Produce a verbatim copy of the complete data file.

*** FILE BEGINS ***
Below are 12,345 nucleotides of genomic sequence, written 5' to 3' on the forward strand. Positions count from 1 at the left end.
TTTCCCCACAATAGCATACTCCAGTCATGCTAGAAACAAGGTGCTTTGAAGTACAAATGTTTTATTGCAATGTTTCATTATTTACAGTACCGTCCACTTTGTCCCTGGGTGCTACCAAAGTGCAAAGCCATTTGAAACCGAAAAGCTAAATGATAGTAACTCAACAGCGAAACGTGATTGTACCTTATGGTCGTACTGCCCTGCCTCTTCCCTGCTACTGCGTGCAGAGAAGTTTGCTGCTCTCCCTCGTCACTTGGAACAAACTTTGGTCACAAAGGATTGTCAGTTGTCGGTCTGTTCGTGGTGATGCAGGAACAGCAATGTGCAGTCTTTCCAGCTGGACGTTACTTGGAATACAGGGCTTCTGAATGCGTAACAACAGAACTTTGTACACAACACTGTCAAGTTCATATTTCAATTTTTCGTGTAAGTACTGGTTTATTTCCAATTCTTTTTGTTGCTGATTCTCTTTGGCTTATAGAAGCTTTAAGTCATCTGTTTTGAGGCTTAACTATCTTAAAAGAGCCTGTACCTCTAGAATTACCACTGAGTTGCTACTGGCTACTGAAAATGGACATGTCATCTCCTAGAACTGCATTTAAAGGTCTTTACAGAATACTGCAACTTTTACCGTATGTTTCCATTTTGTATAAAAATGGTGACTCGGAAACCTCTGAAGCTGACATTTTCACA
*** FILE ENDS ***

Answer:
Below are 12,345 nucleotides of genomic sequence, written 5' to 3' on the forward strand. Positions count from 1 at the left end.
TTTCCCCACAATAGCATACTCCAGTCATGCTAGAAACAAGGTGCTTTGAAGTACAAATGTTTTATTGCAATGTTTCATTATTTACAGTACCGTCCACTTTGTCCCTGGGTGCTACCAAAGTGCAAAGCCATTTGAAACCGAAAAGCTAAATGATAGTAACTCAACAGCGAAACGTGATTGTACCTTATGGTCGTACTGCCCTGCCTCTTCCCTGCTACTGCGTGCAGAGAAGTTTGCTGCTCTCCCTCGTCACTTGGAACAAACTTTGGTCACAAAGGATTGTCAGTTGTCGGTCTGTTCGTGGTGATGCAGGAACAGCAATGTGCAGTCTTTCCAGCTGGACGTTACTTGGAATACAGGGCTTCTGAATGCGTAACAACAGAACTTTGTACACAACACTGTCAAGTTCATATTTCAATTTTTCGTGTAAGTACTGGTTTATTTCCAATTCTTTTTGTTGCTGATTCTCTTTGGCTTATAGAAGCTTTAAGTCATCTGTTTTGAGGCTTAACTATCTTAAAAGAGCCTGTACCTCTAGAATTACCACTGAGTTGCTACTGGCTACTGAAAATGGACATGTCATCTCCTAGAACTGCATTTAAAGGTCTTTACAGAATACTGCAACTTTTACCGTATGTTTCCATTTTGTATAAAAATGGTGACTCGGAAACCTCTGAAGCTGACATTTTCACA